1
$\begingroup$

Let,

$$X\sim\text{Bernoulli}(p),$$

$$A|X=0\sim exp(\text{rate}=\frac{1}{\alpha}),$$

$$B|X=1\sim exp(\text{rate}=\frac{1}{\beta}),$$

$$Z|X=1\sim \text{Bernoulli}(\theta),$$

$$C|Z=1\sim exp(\text{rate}=\frac{1}{\gamma}),$$

what is the distribution of

$$L=(1-X)A + X\{B + Z C\}$$?

I think $(1-X)$ is another bernoulli with probability $(1-p)$. Also, I know sum of two independent exponential random variables follows gamma distribution. But $B$ and $C$ are conditional. I don't know what is the distribution of product of conditional bernoulli and exponential random variables.

$\endgroup$
  • $\begingroup$ Hint: Compute the distribution of L conditionally on X=0 and the distribution of L conditionally on X=1. $\endgroup$ – Did Mar 19 '17 at 12:37
  • $\begingroup$ @Did for $X=0$, $L\sim exp(rate=\frac{1}{\alpha})$. Is $ZC\sim exp(rate=\frac{1}{\gamma})$? $\endgroup$ – user81411 Mar 19 '17 at 13:23
  • $\begingroup$ If $U_i=exp(\lambda)$, then $\sum_{i=1}^{k}U_i\sim gamma(k,\lambda^{-1})$. But for my given problem, the parameters of $B$ and $C$ are different. It seems difficult to me to compute the distribution of $L$ conditionally on $X=1$. $\endgroup$ – user81411 Mar 19 '17 at 13:32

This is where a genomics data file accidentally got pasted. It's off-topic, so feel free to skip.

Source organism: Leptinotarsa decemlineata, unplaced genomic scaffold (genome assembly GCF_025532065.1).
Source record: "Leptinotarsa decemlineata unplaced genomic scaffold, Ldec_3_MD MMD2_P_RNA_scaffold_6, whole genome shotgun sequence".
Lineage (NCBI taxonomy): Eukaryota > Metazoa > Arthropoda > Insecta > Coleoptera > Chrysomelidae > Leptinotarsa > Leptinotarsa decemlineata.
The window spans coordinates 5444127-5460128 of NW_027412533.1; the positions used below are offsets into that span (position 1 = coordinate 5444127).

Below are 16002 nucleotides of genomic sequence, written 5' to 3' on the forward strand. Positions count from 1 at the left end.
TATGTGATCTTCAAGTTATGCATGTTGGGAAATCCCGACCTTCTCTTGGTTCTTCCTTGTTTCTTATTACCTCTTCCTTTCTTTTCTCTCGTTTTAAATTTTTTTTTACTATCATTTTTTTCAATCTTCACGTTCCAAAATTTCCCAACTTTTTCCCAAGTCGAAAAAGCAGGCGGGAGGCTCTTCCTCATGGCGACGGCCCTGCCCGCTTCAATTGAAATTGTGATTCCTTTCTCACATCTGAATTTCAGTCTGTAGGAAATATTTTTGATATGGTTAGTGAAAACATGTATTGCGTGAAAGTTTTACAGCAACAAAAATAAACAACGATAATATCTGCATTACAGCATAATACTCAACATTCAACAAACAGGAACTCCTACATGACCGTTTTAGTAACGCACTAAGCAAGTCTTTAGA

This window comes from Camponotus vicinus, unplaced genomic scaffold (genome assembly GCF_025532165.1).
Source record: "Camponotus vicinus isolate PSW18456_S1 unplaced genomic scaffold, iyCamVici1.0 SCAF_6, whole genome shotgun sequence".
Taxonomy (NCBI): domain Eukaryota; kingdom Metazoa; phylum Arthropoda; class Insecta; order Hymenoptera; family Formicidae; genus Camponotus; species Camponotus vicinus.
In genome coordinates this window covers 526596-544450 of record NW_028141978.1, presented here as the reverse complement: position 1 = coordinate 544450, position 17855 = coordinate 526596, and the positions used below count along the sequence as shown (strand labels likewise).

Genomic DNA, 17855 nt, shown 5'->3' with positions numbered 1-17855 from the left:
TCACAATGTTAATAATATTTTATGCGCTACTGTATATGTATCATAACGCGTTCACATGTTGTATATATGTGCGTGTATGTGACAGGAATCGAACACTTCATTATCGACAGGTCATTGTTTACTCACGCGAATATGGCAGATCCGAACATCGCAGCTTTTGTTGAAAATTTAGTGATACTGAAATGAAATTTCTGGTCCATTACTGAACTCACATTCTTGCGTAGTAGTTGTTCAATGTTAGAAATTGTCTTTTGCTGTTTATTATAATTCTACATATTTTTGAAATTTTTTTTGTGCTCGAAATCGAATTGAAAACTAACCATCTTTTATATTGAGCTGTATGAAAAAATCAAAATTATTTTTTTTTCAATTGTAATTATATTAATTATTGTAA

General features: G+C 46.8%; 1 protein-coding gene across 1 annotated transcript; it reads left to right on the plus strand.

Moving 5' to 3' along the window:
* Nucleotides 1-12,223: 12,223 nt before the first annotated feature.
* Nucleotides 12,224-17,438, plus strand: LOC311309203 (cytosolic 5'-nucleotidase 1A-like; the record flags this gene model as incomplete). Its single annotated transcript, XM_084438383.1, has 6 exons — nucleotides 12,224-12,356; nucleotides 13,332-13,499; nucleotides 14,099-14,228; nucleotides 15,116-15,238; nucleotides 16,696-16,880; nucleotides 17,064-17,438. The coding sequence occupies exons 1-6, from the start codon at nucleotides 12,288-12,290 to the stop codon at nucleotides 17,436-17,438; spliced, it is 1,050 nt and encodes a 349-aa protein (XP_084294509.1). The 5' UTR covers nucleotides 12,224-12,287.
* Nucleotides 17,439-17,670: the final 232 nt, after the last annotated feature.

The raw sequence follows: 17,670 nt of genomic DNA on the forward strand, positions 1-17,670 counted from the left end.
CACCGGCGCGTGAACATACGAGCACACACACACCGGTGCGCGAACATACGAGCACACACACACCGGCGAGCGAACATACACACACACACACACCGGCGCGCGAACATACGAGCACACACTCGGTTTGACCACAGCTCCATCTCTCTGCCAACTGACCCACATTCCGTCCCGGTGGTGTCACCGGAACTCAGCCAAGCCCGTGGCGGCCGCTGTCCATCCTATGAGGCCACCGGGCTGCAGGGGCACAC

• $\begingroup$ The distribution of $L$ conditionally on $X=1$ is a barycenter of the distributions of $V$ and $V+W$ where $V$ and $W$ are independent and exponential with parameters $1/\beta$ and $1/\gamma$. Can you compute the distribution of $V+W$? $\endgroup$ – Did Mar 19 '17 at 13:58
  • $\begingroup$ By the way, the statement of your exercise is rather illogical. In fact, one is given independent $(X,Z,A,B,C)$ with respective distributions Bernoulli with parameters $p$ and $\theta$, and exponential with parameters $1/\alpha$, $1/\beta$ and $1/\gamma$ respectively, and one asks for the distribution of $$L=(1-X)A+X(B+ZC)$$ $\endgroup$ – Did Mar 19 '17 at 14:00

Your Answer

By clicking “Post Your Answer”, you agree to our terms of service, privacy policy and cookie policy

Browse other questions tagged or ask your own question.